A Dubia roach colony can survive with the bare minimums of room temperatures, moisture, little food, and dark photoperiods. However, if you want to breed and grow your insects quickly, you need more information. The roaches have specific needs at different stages. Here are guidelines for size-dependent care.
Typically, Dubia roaches are social and like each other’s company. Young and older insects can be kept together. However, adult nymphs can prey on young ones under stressful conditions. Inadequate protein, food unavailability, and poor food quality produce predation behaviours. Adult males can eat nymphs under high reproduction stress and low female: male ratio.
The female roach carries its eggs until they are ready to hatch. However, female roaches drop their eggs earlier in a stressful environment.
Naturally, the roaches move slowly, do not fly, and cannot climb smooth surfaces. But it just takes a little dust or textured surface for a baby roach to climb. Remember, the young ones are light and energetic. Use packaging tape or a thin layer of petroleum jelly on the upper surfaces of the enclosure.
The environmental condition affects the growth and reproduction of Dubia Roaches. But at every stage, the insects show a difference in tolerance levels. Large insects can withstand extreme temperatures outside the ideal 24°C – 35°C. Inversely, newborns tend to die under high or low temperatures. So, regulate the temperatures for nymphs for their survival rates.
You may have an open container that properly aerates the enclosure. But if you have a lid, ensure there are holes to allow cool air in. Ventilation is also necessary for fungi control. Plastic containers sweat a lot and encourage fungus growth.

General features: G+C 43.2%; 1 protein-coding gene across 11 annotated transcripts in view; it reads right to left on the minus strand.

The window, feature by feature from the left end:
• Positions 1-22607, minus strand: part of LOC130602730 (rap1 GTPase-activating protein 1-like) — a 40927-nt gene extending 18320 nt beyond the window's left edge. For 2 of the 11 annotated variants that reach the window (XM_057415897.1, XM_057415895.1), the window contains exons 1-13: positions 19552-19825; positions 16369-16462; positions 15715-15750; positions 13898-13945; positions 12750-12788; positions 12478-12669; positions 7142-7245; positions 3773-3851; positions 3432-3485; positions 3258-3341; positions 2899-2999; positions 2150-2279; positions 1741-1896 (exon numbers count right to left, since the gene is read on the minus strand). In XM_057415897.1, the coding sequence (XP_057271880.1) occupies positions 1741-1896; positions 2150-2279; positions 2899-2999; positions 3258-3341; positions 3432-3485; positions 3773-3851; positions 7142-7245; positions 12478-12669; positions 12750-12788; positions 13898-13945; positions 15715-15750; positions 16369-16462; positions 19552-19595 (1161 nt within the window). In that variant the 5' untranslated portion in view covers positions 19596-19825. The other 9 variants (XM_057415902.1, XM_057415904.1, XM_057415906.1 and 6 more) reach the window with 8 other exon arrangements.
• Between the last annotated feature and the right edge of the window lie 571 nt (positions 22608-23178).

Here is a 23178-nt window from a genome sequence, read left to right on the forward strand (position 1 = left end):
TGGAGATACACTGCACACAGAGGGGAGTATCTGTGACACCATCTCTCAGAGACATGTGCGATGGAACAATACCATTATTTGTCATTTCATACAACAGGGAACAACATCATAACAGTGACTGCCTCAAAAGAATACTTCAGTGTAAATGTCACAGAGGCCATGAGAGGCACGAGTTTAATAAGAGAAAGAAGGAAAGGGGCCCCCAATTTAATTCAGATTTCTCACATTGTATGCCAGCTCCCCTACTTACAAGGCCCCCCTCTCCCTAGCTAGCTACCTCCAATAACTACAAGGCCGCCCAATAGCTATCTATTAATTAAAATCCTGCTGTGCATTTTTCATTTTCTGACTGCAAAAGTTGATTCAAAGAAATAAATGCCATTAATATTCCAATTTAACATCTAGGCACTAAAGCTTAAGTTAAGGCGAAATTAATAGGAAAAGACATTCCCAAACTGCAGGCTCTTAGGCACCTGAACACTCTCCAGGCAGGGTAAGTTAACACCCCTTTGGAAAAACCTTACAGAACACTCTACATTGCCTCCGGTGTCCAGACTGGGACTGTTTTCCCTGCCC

The insects need 60% relative humidity. The adults survive better outside the ideal humidity than the babies.
Generally, Dubia roaches are scavengers and have few food demands. They can also eat a wide range of foods such as fruits, vegetables, dry grains, and wheat bran. Adult roaches can survive on little food and water. But the newborns cannot handle food and water adversities. The young ones need high energy levels for their fast growth compared to the large ones. Due to their small size, the nymphs also store less energy. Therefore, pay special attention to feeding and watering growing roaches.
Roaches excrete frass, which is useful for gardening. The nymphs also eat the fecal matter. Adult roaches do not feast on the droppings. Although cleaning the enclosure is important, have little droppings for the young ones.
The nymphs can also burrow into the droppings. Ensure that the feces are not deeper than ½ to ¾ inch. Also, check if any nymphs hide in the excrement before disposal. For fruit and vegetables, remove the remains within 36 hours to avoid bacterial and fungus growth.
The level of care determines the growth and reproduction of your Dubia roach colony. Go beyond the minimum. Instead, look at the specific needs for each age group to succeed.